I could definitely pick it up again pretty quick, so it's something on the back burner until the opportunity arises. 

Edited by GnomeToys
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  • 2 weeks later...
  • 2 weeks later...

One of my roommates had worked at the shop before that and was moving out of state so they were going to need somebody.  I always thought stained glass was cool and was already good at soldering which lots of people have trouble with so they were happy they didn't have to try to teach me that part...   from what I could tell working there / seeing other people's stuff over the years, soldering is something people either pick up and get good at quickly or never quite get the hang of...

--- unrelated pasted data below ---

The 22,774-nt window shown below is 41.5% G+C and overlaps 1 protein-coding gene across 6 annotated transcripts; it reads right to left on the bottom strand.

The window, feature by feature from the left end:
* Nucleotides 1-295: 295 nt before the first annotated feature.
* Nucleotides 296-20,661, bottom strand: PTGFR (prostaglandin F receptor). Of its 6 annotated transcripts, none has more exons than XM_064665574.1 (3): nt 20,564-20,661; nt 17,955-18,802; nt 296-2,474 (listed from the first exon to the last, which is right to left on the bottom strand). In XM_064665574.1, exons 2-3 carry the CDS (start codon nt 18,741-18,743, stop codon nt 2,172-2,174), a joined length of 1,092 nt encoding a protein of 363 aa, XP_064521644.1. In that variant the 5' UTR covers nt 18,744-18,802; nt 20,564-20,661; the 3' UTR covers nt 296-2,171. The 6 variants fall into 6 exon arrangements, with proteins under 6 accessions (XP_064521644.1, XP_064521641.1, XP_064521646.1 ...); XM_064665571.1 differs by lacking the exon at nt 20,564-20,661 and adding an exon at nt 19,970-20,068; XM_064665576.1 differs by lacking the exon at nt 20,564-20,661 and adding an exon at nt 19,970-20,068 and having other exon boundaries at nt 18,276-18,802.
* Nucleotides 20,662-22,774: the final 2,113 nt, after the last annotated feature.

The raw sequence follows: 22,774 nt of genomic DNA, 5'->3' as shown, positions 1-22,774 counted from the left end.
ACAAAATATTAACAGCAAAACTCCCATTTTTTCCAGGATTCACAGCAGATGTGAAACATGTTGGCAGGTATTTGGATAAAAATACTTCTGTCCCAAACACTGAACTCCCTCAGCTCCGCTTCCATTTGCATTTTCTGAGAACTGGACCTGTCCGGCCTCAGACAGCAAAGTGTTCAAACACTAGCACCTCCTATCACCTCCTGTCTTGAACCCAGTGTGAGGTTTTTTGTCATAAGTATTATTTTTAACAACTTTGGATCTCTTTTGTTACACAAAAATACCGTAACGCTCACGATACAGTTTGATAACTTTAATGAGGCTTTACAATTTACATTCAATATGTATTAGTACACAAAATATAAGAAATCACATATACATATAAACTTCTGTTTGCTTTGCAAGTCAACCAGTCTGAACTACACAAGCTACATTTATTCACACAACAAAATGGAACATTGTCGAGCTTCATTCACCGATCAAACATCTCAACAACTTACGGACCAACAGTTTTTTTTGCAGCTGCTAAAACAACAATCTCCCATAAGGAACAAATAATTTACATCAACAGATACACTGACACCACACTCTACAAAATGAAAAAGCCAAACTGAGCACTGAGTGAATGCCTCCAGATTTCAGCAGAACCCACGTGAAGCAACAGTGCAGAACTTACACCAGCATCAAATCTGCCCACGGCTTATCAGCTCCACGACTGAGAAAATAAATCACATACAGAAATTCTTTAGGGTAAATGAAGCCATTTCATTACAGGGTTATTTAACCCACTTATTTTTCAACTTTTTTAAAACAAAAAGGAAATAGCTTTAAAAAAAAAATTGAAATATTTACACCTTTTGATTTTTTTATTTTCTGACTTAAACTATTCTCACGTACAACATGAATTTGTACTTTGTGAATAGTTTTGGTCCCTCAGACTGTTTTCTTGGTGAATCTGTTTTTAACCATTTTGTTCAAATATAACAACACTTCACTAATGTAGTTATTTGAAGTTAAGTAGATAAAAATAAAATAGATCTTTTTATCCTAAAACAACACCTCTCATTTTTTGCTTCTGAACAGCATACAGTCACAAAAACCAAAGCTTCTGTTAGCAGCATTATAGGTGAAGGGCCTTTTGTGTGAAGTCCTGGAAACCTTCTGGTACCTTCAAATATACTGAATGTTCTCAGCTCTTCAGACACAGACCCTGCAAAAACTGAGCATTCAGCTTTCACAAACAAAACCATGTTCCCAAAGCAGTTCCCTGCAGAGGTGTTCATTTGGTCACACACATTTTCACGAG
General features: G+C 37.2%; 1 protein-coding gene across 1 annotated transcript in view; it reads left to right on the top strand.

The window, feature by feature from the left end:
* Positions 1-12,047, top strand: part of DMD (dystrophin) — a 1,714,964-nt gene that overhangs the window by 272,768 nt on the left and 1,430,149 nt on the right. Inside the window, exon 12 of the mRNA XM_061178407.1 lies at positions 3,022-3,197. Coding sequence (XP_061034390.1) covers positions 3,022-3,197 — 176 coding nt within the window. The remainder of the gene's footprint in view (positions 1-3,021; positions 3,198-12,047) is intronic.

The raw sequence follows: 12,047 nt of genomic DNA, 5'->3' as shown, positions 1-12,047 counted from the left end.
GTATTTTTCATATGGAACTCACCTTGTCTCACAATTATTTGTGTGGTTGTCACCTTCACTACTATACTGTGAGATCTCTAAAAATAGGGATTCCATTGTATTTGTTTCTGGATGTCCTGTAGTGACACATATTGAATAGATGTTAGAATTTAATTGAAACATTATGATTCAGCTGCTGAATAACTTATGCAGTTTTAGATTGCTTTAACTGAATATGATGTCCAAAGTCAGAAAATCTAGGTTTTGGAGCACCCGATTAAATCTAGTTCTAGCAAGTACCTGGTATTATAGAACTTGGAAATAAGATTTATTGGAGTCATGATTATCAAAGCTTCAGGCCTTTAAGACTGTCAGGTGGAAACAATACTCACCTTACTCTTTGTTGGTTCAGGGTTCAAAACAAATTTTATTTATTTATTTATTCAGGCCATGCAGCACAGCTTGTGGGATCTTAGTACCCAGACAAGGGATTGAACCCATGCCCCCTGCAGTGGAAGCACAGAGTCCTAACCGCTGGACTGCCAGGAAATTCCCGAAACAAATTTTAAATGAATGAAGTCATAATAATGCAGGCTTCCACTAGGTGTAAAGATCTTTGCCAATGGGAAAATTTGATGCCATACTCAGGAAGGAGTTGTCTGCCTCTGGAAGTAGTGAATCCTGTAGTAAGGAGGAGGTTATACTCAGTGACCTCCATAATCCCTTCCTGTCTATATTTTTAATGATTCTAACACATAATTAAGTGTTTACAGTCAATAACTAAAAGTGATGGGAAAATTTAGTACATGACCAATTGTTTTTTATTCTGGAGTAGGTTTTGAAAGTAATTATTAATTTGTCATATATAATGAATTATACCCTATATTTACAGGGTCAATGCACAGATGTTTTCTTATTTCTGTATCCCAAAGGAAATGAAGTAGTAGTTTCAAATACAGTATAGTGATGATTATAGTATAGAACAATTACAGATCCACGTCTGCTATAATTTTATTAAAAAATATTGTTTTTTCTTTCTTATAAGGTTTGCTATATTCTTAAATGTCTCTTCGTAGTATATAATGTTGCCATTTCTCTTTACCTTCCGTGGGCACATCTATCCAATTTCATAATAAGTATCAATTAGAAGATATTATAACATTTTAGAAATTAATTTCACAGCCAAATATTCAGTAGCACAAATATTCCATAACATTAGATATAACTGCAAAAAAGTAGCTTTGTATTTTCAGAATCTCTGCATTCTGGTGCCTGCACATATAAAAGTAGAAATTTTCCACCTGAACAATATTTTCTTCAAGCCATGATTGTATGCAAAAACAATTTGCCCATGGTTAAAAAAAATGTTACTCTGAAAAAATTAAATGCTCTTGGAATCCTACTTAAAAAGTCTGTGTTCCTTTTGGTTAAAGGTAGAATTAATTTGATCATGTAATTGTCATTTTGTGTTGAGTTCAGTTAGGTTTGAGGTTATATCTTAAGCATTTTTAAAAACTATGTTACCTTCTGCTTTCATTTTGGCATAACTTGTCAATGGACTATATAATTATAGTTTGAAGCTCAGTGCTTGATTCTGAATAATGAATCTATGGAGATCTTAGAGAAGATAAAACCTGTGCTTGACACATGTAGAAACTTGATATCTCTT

If you're interested in it, search for studios where you live, lots of them do 8-10 hour crash courses for pretty cheap;   otherwise just go in and tell them you're interested and they'll probably let you hang out and watch / bullshit.  It's something you can easily do while talking / thinking about something else for large parts of it so you're not gonna be distracting anybody. 


Other than that you can get a good diamond grinder, solder iron, glass cutter, and other non-consumable shit for under $300 for everything we commonly used in the shop.  Most of the costs are in the glass itself...  something like a simple solid color without a texture might be ~$4-8 for 9 square feet.  More complicated glass patterns and textures vary a lot in price.   For example this stuff is $140 for 4 square feet: